Thursday, June 2, 2016

How Would You Describe a Primitive Rug?

A loyal follower has asked me some questions:  What makes a Primitive rug different from others; is it details or lack of details?  Are there certain colors you would place in a Primitive Rug that wouldn't be used otherwise?  Are the cuts of the wool smaller or larger in a Primitive Rug?  Thank you Carolyn for giving me fadder to write about on my blog.

I'll give my personal thoughts on the subject but more than likely if 10 people were asked there would be varied answers.  My explanation of a primitive rug is, as she said....lack of detail and with a bit of naiveté.  
The rug above is a primitive and naive style and most likely hooked in at least a #8 strip or larger.  Can't remember where I borrowed this photo, probably Pinterest.  Notice the dark and quiet colors but there is contrast and some color.
The scrappy cat hooked mat also qualifies as a primitive design, you can tell it is a cat even tho it lacks the realistic features.
The original antique known as Boyerstown Dogs pictured above may be a little more elaborate than the scrappy cat, but this (IMHO) still qualifies as primitive.  In primitives there is no artistic perspective as you can see the owl is equally as large as the cow and the mother dog is larger than the two buildings.  I don't know what strip sizes were used to hook this rug but even with the use of light background and color, it still shouts primitive to me.
My girl Shadow was hooked using #8 cuts but I don't consider this primitive since it is too realistic looking.  So a wide cut doesn't necessarily determine a primitive design.
The rug above, if I had to put it in just one category I'd classify the hooked people as folk art.  But sometimes folk art and primitive may be synonymous.  
The two roosters above I feel fall into the joint category of primitive and folk art.  I'm thinking out loud (har har, typing) now and maybe I feel that way because of the color factor.  Both the people and the colors in the roosters add to the folk art part.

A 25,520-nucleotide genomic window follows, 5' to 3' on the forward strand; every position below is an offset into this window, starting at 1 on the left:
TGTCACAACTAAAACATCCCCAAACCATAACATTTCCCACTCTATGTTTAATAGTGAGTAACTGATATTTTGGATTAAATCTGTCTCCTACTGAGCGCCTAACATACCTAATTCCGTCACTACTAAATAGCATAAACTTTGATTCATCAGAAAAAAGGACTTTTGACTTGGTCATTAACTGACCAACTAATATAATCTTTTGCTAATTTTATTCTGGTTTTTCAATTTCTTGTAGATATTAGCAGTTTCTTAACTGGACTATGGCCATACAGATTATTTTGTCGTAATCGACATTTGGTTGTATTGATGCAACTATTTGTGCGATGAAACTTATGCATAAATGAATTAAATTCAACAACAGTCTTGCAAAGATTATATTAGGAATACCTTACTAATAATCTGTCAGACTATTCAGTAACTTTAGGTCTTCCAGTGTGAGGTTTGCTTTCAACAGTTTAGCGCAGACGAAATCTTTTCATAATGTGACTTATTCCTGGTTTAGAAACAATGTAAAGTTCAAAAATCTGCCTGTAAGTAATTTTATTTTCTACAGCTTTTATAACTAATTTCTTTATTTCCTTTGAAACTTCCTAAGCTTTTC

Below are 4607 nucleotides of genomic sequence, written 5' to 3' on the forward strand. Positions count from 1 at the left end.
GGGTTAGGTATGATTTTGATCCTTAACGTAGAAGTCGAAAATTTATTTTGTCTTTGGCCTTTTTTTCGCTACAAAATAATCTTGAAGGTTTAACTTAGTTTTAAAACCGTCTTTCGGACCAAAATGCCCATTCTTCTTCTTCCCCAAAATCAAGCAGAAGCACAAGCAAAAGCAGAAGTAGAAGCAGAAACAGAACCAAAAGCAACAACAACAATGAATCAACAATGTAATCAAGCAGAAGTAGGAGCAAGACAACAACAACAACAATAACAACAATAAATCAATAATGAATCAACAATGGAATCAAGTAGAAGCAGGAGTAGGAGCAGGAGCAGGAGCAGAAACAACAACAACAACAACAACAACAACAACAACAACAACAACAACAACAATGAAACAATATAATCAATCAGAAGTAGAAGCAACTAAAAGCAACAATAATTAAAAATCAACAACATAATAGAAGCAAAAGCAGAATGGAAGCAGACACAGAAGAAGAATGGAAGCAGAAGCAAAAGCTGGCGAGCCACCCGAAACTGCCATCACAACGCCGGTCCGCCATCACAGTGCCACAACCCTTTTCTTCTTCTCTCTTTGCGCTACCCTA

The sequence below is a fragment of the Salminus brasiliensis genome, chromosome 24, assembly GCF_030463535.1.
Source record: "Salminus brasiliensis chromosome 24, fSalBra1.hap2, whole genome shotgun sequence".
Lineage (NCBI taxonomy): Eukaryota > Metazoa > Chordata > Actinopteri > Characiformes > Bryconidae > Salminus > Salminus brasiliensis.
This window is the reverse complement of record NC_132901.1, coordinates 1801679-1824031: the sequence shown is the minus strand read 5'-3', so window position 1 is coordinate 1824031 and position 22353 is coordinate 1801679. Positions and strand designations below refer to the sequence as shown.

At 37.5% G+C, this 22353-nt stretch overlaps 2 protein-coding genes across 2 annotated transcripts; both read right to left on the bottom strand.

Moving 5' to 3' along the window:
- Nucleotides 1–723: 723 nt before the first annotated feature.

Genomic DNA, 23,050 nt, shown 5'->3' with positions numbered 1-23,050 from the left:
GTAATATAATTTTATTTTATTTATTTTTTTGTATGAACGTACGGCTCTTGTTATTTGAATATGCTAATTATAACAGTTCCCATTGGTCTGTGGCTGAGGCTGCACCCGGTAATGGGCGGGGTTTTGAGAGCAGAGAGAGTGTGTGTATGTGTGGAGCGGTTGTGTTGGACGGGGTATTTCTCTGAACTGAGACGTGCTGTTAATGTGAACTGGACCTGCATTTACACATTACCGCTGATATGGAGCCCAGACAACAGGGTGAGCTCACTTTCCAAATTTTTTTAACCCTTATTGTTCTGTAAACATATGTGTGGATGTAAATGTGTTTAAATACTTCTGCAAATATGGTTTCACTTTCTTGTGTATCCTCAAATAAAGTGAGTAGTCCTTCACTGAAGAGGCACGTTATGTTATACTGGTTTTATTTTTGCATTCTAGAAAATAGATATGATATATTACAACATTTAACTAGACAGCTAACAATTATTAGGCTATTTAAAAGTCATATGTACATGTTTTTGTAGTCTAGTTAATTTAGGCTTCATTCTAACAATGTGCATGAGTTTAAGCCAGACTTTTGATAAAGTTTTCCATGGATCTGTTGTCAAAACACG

I would love to hear everyone's thoughts on this subject and Carolyn, you really made me put on my thinking cap, thanks for that.  Now I'm definitely looking forward to that issue of ATHA magazine so I can read others thoughts on this very subject.

As for the cut of primitive rugs..... originally rugs were hooked just to cover the floors out of necessity and women used what they had as scraps of various textiles whether it be narrow or thick.  They ripped or cut everything by hand as no one had a Townsend back then.  I've even had a teacher suggest hand cutting wool uneven to get the look of an antique primitive rug.  I've done that but takes more time.  So often I'll use different sizes in the same rug to give that same effect.

Would love everyone's feedback and thoughts.  And hope everyone has a great evening.



  1. Oh, I absolutely LOVE that first rug! Perhaps you should challenge us with it...hint, hint :)
    Anymore, I never use the same cut of wool for an entire rug. I think primitive rugs are naïve, simple, pleasing to the eye.
    Great post. Food for thought.
    Hugs :)

  2. All I can say is bravo I would say that was a great explanation.

  3. I always think of folk art as having its roots [perhaps colors, or style of design?] come from a cultural, shared background. Think PA "Dutch" quilts. It has the influence of a wider group. Primitive, to me is self taught, working alone with one's visions, no pesky art class rules of proportion or perspective. It also has more of a make-it-do aspect, limited resources, used effectively, charmingly.


    gone to the beach

  4. Definitely a great answer,,,, love the rugs,,,, I do alot of primitives, , but use brighter colors,,,, in alot of mine,,,, love them,,, thanks saundra,,,

  5. One more thing I'd add is......the use of of other cotton, yarn, linen (not foundation linen), etc. It's the art of "making do"!

  6. Hi Saundra,
    Thanks for your great explanation and for this great post!!! I admire the perfection of a beautifully shaded rug, but for me, primitive is what makes my heart happy!!! Thanks so much for sharing and it is wonderful to read others thoughts as well!!
    Have a great weekend!
    Warm Hugs~

  7. Primitive to me is picky-picky, no fussiness...I like everyone's definition


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